Redux ( is a lean (single file) implementation of the "mediator" pattern. It is a central singleton that manages the entire state of the application and notifies all listeners about the changes. The Redux library's use may lead to a significant boilerplate, but it integrates well with lit-html and Web Components. Web Components combined with lit-html, redux, and a few conventions are productive and scale for more complex, interactive applications.

The "Boundary Control Entity" is one of the oldest architectural patterns (, is similar to MVC, and even provides icons available in all popular design and sketching tools. Equipped with BCE, you don't have to argue about the naming conventions, can conveniently ignore the "Parkinson's law of triviality" (, and focus on the semantics instead.

A complex application is divided into functional, feature-driven folders named after essential concepts. Each such folder comprises at most the following directories:
  • Boundary: contains the views implemented with Custom Elements ("Web Components"). The custom elements react to user input and forward the extracted, relevant data to the "controls." All views are listening to redux store changes and are re-rendered at any state mutation.
  • Control: are the glue between the visual views and the redux "store." A control package contains functions that implement business logic and backend communication. Controls are asynchronous, "fire-and-forget" functions that process the user input, call external services, and dispatch the data as "redux actions" to the store.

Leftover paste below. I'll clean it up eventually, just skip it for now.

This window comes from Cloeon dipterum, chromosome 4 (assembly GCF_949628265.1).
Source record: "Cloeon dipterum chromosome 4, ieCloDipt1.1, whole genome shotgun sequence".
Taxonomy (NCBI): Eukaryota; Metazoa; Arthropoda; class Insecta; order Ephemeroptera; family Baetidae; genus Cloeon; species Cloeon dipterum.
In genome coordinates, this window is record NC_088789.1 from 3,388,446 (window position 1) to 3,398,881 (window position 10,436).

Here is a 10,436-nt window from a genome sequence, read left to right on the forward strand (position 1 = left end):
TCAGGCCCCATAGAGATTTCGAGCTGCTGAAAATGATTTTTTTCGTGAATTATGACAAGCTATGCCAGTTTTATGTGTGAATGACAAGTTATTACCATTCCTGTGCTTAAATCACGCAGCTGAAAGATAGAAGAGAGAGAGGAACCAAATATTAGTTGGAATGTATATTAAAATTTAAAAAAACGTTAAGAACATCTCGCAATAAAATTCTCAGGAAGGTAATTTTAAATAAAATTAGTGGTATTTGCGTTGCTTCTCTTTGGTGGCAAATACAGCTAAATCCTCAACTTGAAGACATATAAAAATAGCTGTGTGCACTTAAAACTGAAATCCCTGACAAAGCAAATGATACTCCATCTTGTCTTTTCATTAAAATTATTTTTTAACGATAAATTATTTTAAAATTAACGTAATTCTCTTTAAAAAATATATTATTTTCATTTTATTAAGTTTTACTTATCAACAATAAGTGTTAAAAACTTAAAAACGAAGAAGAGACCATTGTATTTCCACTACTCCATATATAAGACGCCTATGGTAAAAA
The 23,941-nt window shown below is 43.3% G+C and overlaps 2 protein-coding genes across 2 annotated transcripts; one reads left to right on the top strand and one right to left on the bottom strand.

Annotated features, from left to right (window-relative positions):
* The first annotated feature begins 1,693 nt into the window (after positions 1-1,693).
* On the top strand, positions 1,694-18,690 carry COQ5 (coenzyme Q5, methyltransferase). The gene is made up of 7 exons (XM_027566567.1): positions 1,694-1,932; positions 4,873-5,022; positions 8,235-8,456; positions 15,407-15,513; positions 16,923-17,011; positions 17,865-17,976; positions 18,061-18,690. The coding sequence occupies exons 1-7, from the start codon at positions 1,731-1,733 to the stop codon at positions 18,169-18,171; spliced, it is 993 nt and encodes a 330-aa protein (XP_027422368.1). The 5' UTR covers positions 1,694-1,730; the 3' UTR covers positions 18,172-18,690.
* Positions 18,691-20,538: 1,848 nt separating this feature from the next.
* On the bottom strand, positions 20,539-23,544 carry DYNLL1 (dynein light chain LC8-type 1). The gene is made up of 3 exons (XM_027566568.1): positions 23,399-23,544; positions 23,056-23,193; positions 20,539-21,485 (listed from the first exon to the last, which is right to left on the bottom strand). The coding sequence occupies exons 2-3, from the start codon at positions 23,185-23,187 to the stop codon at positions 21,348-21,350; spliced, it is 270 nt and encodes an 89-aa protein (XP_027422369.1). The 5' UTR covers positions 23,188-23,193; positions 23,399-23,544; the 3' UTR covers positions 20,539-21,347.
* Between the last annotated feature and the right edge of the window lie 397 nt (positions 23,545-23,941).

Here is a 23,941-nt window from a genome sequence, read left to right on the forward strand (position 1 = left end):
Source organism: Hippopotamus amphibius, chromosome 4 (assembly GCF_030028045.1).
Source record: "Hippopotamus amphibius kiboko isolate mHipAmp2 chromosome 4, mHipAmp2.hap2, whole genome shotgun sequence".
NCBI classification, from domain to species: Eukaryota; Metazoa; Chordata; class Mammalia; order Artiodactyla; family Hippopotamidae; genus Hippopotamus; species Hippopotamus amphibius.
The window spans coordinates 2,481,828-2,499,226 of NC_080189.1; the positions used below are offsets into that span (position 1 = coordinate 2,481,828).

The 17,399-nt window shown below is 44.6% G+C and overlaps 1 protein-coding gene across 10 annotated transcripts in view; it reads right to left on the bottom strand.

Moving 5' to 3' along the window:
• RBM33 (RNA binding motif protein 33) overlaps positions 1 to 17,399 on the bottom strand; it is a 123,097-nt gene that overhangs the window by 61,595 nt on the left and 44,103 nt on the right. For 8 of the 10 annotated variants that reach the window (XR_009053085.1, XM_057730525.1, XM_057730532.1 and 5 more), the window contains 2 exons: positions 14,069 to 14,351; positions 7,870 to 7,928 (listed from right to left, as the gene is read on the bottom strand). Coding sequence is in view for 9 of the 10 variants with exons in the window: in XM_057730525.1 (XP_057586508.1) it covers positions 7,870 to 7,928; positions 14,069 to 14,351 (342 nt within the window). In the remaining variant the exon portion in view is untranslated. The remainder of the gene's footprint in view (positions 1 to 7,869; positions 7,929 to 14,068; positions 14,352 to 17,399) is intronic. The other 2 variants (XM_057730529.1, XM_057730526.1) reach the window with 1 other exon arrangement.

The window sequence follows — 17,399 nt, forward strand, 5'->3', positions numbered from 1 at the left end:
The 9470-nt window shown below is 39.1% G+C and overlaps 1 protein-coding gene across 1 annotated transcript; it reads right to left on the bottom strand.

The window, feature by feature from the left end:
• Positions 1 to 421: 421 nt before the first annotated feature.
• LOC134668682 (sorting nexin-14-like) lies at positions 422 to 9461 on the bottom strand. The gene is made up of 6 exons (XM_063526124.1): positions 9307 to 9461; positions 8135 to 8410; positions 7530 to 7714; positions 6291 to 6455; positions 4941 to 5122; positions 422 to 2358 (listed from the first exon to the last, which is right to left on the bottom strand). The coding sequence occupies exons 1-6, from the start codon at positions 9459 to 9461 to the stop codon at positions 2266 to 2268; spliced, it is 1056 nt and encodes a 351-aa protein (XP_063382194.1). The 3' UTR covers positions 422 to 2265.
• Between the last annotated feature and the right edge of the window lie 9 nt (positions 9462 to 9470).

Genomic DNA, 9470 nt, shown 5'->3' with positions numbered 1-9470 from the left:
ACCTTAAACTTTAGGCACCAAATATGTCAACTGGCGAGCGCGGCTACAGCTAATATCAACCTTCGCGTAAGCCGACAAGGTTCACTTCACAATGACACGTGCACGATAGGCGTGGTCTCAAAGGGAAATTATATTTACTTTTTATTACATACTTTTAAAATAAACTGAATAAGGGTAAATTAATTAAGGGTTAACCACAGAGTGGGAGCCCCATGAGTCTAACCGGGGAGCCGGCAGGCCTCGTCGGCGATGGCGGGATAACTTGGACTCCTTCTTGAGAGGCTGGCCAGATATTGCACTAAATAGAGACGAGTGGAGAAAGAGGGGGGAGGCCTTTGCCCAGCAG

• Entity: the entity folder contains reducers that mutate the state. Any state change leads to notification of all listeners. Maintaining object lists, filtering, or changing the state are the typical responsibilities of functions residing in the "entity" package.

Combining vanilla Web Components with lit-html and redux comes with the following advantage:

  1. You can start with Web Components without learning any additional framework. Web Components are built-in into the browser, they are well documented, stable, and not expected to change. Migrations or upgrades are not necessary--you only have to learn them once and never migrate.
  2. lit-html and redux are small utilities with several alternatives available.
  3. BCE comes with a clear and consistent structure, which scales for large frontends.
  4. The combination of Web Components, lit-html, and redux toolkit leads to code similar to React without any framework involved.
  5. The necessary tooling is minimal. No transpilations, build tools, or bundling is required. Only a simple web server with hot-reload functionality like, e.g.,, is recommended.
Standards APIs like, e.g., Web Components are already backed into the browser. Therefore using a JavaScript framework requires a significant added value to replace an already existing API. Over time JavaScript frameworks become less and less relevant. Even today, you can implement complex web applications with a low-magic approach. SpaceX engineers already recognized the productive mix of Web Components, CSS, and JavaScript: "We are the SpaceX software team, ask us anything!"